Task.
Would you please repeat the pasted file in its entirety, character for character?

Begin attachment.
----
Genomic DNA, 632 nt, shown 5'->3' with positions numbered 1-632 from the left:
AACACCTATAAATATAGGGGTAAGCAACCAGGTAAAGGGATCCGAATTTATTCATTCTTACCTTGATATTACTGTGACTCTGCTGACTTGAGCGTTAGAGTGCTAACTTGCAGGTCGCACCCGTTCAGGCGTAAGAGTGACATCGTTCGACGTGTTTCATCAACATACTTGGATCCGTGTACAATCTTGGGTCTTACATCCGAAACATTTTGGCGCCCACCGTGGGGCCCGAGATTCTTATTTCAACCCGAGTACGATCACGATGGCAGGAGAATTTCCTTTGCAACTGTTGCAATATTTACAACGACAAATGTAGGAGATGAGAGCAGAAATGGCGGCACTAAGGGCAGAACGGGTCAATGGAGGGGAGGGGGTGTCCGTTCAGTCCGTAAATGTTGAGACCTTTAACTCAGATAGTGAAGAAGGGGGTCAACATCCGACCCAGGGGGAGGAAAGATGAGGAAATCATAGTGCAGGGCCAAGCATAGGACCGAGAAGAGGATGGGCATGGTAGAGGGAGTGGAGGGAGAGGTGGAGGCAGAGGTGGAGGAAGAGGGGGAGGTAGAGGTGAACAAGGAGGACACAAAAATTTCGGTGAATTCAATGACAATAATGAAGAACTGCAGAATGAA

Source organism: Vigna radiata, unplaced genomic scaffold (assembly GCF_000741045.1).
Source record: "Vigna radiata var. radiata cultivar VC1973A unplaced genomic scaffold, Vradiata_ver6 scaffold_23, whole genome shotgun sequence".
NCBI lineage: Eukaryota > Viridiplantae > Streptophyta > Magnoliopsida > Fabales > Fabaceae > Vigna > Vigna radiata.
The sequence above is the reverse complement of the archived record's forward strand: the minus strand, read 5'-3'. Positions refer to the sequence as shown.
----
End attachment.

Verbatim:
Genomic DNA, 632 nt, shown 5'->3' with positions numbered 1-632 from the left:
AACACCTATAAATATAGGGGTAAGCAACCAGGTAAAGGGATCCGAATTTATTCATTCTTACCTTGATATTACTGTGACTCTGCTGACTTGAGCGTTAGAGTGCTAACTTGCAGGTCGCACCCGTTCAGGCGTAAGAGTGACATCGTTCGACGTGTTTCATCAACATACTTGGATCCGTGTACAATCTTGGGTCTTACATCCGAAACATTTTGGCGCCCACCGTGGGGCCCGAGATTCTTATTTCAACCCGAGTACGATCACGATGGCAGGAGAATTTCCTTTGCAACTGTTGCAATATTTACAACGACAAATGTAGGAGATGAGAGCAGAAATGGCGGCACTAAGGGCAGAACGGGTCAATGGAGGGGAGGGGGTGTCCGTTCAGTCCGTAAATGTTGAGACCTTTAACTCAGATAGTGAAGAAGGGGGTCAACATCCGACCCAGGGGGAGGAAAGATGAGGAAATCATAGTGCAGGGCCAAGCATAGGACCGAGAAGAGGATGGGCATGGTAGAGGGAGTGGAGGGAGAGGTGGAGGCAGAGGTGGAGGAAGAGGGGGAGGTAGAGGTGAACAAGGAGGACACAAAAATTTCGGTGAATTCAATGACAATAATGAAGAACTGCAGAATGAA

Source organism: Vigna radiata, unplaced genomic scaffold (assembly GCF_000741045.1).
Source record: "Vigna radiata var. radiata cultivar VC1973A unplaced genomic scaffold, Vradiata_ver6 scaffold_23, whole genome shotgun sequence".
NCBI lineage: Eukaryota > Viridiplantae > Streptophyta > Magnoliopsida > Fabales > Fabaceae > Vigna > Vigna radiata.
The sequence above is the reverse complement of the archived record's forward strand: the minus strand, read 5'-3'. Positions refer to the sequence as shown.